This is not about whether yours or Thom's beliefs are in line with mine. This is about people making up shit, whole cloth, and asking me to act like that fantasy is as respectable as our shared reality. I'm sorry but I can't treat all ideas with equal respect. The whole "toleration" thing that theists advocate toward each other is just an enabling exercise. You don't point out that my god is invisible and I'll do the same for yours. I'll wear a feather hat at your god's hut and you kill a chicken in mine, etc...Actually, though, I really don't care what you or anyone else believes up until the point where my life is threatened by your self indulgent believing. That's the point we're at now and that's the source of the "anger".

However, from my perspective, I don't really ever sense Thom is disrespecting atheism, but feel he tries real hard to bring us all together. Obviously, some things are difficult to reconcile. It seems to me that some people who are anti-religious, get way too bent out of shape if somebody (i.e. Thom) says anything that are not in synch with their anti-religious views just as some religious/spiritual people may with anti-religious comments.

Again, it is we angry atheists who are going around angrily pointing fingers at the empty spaces where others gods, apparently, reside. Sure, that's the problem.

If I live to be a million I will never understand how people who concoct complex creator myths are treated as inherently morally superior to those who don't. Where is the honesty to say, I don't know? How can so many be so sure of somthing that so many others are completely unaware of. Nothing else in nature works that way. If you see a mountain, so will I and we can discuss the features thereof. If I see a god, though, and you see nothing, we cannot agree on anything except that we are different.

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D_NATURED
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Quote nimblecivet:
Quote ah2:

... 2) They are merely coming up with alternative rationales of values that have been imbedded in our social ethic by our collective, complex, and sometimes contradictory religious heritages.

You make some good points in clarifying Thom's tack, and you are probably right about the character of atheist morality hostorically. I pick the above out of your quote because I don't think that it is precisely correct to imply that religion is the origin of moral belief. The similarities and differences between religions and philosophies can both be understood by referring to them as products of human beings and understanding the nature of human beings in a scientific manner. The Mahabarrata (sp?), Ramayana, Epic of Gilgamesh, Holy Bible, etc. all add to a universal heritage. They should be valued for what they contribute to our understanding, by understanding them not by viewing them as "divine". The "divine", if that word has applicability, is what is present to our understanding. A purely rational means of understanding divorced from the complete set of faculties or ways of knowing is not what reason necessarilly implies. But respect between peoples of different faiths and those of no religion subsists on a common basis of communication, an ongoing present-centered process. The scientific understanding of human beings as natural creatures informs our understanding of the development of culture and civilization, and the evolution of our ethical disposition and moral progress.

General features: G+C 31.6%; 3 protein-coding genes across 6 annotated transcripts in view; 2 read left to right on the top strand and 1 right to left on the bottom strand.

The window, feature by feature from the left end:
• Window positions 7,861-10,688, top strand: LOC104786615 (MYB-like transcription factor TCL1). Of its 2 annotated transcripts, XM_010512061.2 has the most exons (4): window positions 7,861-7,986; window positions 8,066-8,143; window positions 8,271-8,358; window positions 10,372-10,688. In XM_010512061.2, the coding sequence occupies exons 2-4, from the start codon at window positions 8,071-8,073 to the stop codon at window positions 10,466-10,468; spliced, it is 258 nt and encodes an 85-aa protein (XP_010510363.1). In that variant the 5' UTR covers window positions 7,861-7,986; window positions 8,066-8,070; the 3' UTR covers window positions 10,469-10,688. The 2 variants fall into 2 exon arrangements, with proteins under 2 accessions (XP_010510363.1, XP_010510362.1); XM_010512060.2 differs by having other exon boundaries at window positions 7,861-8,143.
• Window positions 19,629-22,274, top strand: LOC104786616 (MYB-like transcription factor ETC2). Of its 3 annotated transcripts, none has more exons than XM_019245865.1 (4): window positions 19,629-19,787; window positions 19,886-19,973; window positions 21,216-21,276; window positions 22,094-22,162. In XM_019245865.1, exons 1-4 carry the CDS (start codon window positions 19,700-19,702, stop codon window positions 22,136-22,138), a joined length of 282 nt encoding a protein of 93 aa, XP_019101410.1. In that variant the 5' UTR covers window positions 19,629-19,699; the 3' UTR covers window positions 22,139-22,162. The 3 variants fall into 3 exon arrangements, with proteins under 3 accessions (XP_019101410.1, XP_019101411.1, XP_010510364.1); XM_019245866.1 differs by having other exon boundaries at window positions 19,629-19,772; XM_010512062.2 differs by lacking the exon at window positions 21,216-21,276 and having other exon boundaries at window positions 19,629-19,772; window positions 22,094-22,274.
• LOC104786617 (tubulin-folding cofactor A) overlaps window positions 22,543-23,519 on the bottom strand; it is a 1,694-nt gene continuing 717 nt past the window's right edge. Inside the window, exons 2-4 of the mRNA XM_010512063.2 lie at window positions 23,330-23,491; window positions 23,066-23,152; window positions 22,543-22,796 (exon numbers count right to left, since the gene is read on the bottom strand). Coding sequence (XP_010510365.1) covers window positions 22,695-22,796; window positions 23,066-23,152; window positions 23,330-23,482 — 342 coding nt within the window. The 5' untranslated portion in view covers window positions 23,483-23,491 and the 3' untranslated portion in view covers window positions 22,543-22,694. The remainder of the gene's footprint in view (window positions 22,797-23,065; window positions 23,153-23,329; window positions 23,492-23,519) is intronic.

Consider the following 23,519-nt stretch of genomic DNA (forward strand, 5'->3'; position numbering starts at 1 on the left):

I never said origin. I merely traced it one step in its obviously long and complicated geneaology. I am too tired at the moment to address the other stuff here. Maybe I will come back in a day or so.

ah2
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Dec. 13, 2010 10:00 pm

I find it interesting those non-believers that claim to know the Bible so well don't understand why so many acts committed by 'believers' seem to be less moral than those that claim no belief in a God when Paul's letter to the Romans explains it rather clearly... the law insights sin.

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goslonez
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Apr. 1, 2011 10:16 am

This is the point that has me bothered..

How can this not be obvious to everyone, that when thom uses BULL SH** straight from Pat Robertsons A**, that it PISSES off atheists (Thom is not a pat ropbertson style fundy, so this makes no sense).. It is directly comparable to white people using the words of the KKK when talking about black/white issues.. If you wonder why why atheists get angry, go back and read the last sentence again.. I cant make it more simple than that..

Again, I would dearly love to get together with other liberals, no matter what their religious beliefs.. So please try to understand..

Atheists are the most hated minority, very likely due to memes passed down thru the centuries.. I hate it when this crap spills over to regular people that have no reason to hate atheists, and this is where we are now.. Actually I rememeber when I spent 20+ years in libmo thinking I was the only person on the planet who did not believe (until I started reading Carl Sagans books).. Looking back I find it very odd that I was still viewing the world thru Christian eyes because of how I was raised (and I hated atheists too, even though I was one; IE when I would occasionaly read atheist material I found it offensive and unvelievable.. again, even though I was for all practical purposes, an atheist)..

So what I am saying is never doubt the power of hatred towards a group of people that comes from memes passed down thuu the centuries, and from your parents into your mind (during that impressionabkle age thom mentions when kids get more or less "programmed" for life)..